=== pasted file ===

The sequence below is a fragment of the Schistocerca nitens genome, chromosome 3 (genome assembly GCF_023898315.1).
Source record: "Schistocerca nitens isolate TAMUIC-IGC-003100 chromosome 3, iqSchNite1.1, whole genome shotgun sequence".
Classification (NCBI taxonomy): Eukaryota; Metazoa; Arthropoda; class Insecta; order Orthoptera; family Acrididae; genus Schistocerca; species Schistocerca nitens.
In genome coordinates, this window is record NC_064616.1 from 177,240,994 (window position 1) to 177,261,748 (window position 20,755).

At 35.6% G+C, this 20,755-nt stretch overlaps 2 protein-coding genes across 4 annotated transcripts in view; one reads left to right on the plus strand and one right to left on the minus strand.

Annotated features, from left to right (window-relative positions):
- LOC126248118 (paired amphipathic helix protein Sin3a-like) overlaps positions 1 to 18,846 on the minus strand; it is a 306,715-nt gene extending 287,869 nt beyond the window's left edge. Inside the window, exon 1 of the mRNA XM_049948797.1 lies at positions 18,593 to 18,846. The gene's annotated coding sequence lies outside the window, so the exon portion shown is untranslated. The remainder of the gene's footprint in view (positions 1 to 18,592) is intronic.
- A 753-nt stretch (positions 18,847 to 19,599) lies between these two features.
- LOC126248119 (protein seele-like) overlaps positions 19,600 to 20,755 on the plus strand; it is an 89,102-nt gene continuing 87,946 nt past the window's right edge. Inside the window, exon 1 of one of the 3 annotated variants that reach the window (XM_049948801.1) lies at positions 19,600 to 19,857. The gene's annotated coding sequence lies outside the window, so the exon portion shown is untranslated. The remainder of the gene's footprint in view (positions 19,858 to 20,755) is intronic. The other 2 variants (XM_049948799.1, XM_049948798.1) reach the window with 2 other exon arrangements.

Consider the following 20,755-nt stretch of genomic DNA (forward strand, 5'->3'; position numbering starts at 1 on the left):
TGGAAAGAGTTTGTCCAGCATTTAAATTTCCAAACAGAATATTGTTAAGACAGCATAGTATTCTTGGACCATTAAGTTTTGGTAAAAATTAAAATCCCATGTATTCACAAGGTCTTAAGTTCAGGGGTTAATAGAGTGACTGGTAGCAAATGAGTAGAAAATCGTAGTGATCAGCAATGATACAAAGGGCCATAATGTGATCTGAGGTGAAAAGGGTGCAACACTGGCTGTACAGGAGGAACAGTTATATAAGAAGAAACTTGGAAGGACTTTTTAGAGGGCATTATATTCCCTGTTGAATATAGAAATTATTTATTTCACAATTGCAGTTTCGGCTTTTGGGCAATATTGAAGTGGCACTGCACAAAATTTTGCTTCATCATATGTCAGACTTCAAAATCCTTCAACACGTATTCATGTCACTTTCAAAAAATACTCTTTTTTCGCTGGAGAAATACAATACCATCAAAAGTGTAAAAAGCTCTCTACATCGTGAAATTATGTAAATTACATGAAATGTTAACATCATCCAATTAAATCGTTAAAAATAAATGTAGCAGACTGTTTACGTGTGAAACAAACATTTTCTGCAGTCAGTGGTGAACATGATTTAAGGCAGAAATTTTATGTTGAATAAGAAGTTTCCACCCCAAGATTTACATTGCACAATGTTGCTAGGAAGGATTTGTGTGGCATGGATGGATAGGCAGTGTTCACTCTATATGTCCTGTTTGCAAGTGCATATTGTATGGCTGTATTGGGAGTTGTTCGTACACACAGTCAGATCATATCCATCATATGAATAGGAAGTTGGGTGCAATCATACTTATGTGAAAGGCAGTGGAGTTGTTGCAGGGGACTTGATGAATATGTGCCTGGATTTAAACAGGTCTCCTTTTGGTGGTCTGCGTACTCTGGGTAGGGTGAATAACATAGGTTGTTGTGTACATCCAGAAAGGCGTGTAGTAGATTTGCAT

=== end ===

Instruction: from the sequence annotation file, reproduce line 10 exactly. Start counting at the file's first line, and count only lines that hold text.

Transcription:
Consider the following 20,755-nt stretch of genomic DNA (forward strand, 5'->3'; position numbering starts at 1 on the left):